Millennials, also referred to as Generation Y, are the group of people born between 1980 and 2000. Ranging in age from 12-33, this generation is viewed by society as the generation of slackers. It has become essential for retailers to change their business strategy in order to appeal to this generation, who in the United States alone spend approximately $600 billion per year.
Before I begin let me give you some background information about myself: I'm a millennial. I'm female in my young-20s, about to enter my final year of university. After I graduate I'll have to deal with the insane amount of debt I've acquired in the past few years, despite immense assistance from my parents. When I'm not at school I live with my parents and for the time being, I'm financially dependent on them. None of this has stopped me from shopping online regularly.
Countless news sources and op-eds have used words like âentitled' or ânarcissistic' or âlazy' to describe my generation. Our spending habits are constantly described as not being comparable to our financial realities. Think about it this way though: it's becoming increasingly necessary to attain a college degree in order to get a "good" job, and the amount of students finishing both high school and university are is on the rise. Despite protests by many (here's looking at you, Occupy Wall Street), the cost of education continues to rise as well. 94 percent of students currently graduate in debt. It's a catch-22, in order to make money we have to spend a ridiculous sum. Despite this debt, we're still buying.
It's important to identify that online shopping is nothing new to millennials; it's a norm for us. We're definitely a generation that feels comfortable taking advantage of the affordance. That alone is something that distinguishes my generation from previous generations of shoppers (who are also becoming increasingly comfortable with home delivery). We're finally approaching a point where many of us are earning our own money and are not hesitating to spend it.
From the point of view of a millennial shopper, here are four things I wish retailers would remember when selling to my generation:
1) A rise in online shopping will not make brick-and-mortar shopping null and void. Going to the mall or to a local department store will still be a regular activity, especially for products that we don't want to wait a week or more for. Shopping, despite becoming a task that can be completed alone from the comfort of one's home, is still considered by many to be a social activity. Seriously, I always prefer to shop with a buddy.
2) Omni-channel retail is important. We grew up with this technology. It's second nature to us. Online platforms have made instant gratification an expected result of the shopping experience. Furthermore, we expect to have the same shopping experience no matter what retail channel we're using, whether we're at the store, on our laptop, on our tablet, or on our smart phone. 68 percent of millennials expect a seamless shopping experience regardless of the channel they're using, and a retailer's capacity to provide this will affect our decision of where to make a final purchase.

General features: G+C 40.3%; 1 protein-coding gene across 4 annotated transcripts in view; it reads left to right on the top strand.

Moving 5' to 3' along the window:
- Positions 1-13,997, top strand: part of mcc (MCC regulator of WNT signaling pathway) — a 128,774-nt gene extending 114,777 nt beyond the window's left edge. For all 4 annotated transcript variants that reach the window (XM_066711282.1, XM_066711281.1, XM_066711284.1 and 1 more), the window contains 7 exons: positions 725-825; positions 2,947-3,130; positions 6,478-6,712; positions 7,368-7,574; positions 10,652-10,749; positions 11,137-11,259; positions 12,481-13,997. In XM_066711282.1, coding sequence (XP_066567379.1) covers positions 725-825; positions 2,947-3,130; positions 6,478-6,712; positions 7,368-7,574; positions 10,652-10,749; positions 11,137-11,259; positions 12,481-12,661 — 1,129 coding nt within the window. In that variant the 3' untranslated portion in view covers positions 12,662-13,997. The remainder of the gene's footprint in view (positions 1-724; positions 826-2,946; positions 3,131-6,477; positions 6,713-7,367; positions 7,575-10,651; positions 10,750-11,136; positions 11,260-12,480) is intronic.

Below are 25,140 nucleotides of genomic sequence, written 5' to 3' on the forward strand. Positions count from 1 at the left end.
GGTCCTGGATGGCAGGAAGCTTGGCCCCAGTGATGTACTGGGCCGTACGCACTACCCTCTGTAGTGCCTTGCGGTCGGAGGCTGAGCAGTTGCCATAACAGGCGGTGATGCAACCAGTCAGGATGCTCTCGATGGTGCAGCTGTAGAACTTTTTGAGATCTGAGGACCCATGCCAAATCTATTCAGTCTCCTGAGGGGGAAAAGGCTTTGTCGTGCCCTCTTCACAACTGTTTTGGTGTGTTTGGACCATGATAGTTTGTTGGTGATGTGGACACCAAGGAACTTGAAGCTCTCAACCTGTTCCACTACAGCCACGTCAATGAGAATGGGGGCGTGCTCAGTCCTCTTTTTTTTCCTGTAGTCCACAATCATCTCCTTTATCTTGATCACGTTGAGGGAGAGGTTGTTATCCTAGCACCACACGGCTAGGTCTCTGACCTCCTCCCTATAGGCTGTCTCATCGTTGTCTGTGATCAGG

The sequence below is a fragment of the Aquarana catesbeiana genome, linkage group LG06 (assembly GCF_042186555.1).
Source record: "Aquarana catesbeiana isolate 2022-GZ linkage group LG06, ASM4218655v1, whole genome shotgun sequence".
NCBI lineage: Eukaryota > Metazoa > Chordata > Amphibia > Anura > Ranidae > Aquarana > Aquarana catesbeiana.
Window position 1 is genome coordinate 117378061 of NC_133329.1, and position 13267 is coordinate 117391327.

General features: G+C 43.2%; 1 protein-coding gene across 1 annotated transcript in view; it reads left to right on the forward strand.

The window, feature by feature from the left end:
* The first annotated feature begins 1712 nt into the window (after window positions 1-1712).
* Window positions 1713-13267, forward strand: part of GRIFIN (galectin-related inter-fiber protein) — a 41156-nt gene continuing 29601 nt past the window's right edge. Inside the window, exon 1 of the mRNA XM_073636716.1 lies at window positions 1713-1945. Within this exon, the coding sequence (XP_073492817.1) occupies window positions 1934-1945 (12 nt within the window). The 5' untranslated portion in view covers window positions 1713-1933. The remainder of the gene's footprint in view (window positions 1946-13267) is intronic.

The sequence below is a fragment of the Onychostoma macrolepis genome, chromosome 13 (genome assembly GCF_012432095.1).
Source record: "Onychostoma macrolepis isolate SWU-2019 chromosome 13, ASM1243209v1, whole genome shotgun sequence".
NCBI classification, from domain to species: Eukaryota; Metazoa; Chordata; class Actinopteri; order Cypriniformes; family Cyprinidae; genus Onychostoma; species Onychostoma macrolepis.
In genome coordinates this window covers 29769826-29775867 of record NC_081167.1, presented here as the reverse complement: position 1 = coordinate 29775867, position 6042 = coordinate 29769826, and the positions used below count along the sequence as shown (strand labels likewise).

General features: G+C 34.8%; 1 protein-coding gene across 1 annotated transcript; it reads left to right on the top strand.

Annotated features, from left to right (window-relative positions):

3) We love social media and feeling connected, but just having us âlike' your page isn't enough to make the sale. Our online presence is our way of presenting ourselves to the rest of the world. Affiliating ourselves with your brand is something that's mutually beneficial. You get my eyes and I gain some cultural capital. It the same as when we associate ourselves with certain musical artists, books, movies, and television shows. However, just because we've "liked" your page doesn't mean that we're going to look at it again for no reason! Offer incentives to "fans" of your page. Use your social media presence to offer giveaways/contests to keep us coming back. Interact with us. Get us talking about you. The best way to remind us about your brand is to have us hear about you again from one of our peers. When companies interact with their consumers (replying to tweets, Facebook comments, etc) it gives them a personalized experience. Maybe society's right. Maybe we are narcissistic. I disagree. I think we just like to know that you value us as customers and don't consider us to be just another sale.
4) The economy is not in great shape, but we're still buying. We are entering the job market while it's in the worst shape that it's been in pretty much since the Great Depression. We didn't ruin the economy; we came late to the party and now are left to clean up the mess. Despite this we are still buying. However because of this we are more inclined look for deals and participate in activities like showrooming because it's how we can ensure we are getting the most bang for our buck.
Society treats Generation Y like children who are naÃ¯ve and shopping blindly with money they don't have, but news flash: a portion of us actually still are children. Those who aren't are young adults coping with the debt of their education while they look for jobs, or adults first starting their families and dealing with costs there. Despite all of these factors we are still spending.
As the last generation of the 20th Century, and the first truly digital generation, we grew up blessed with many technological affordances. While we've grown to expect instant gratification and personally tailored shopping experiences, this does not mean we are lazy or entitled. In defense of millennial shoppers, while we may need to be targeted differently than previous generations this does not make us narcissistic, it's the result of the affordances we were lucky enough to grow up with and should not be held against us.
<Image: Birmingham City University – flickr>
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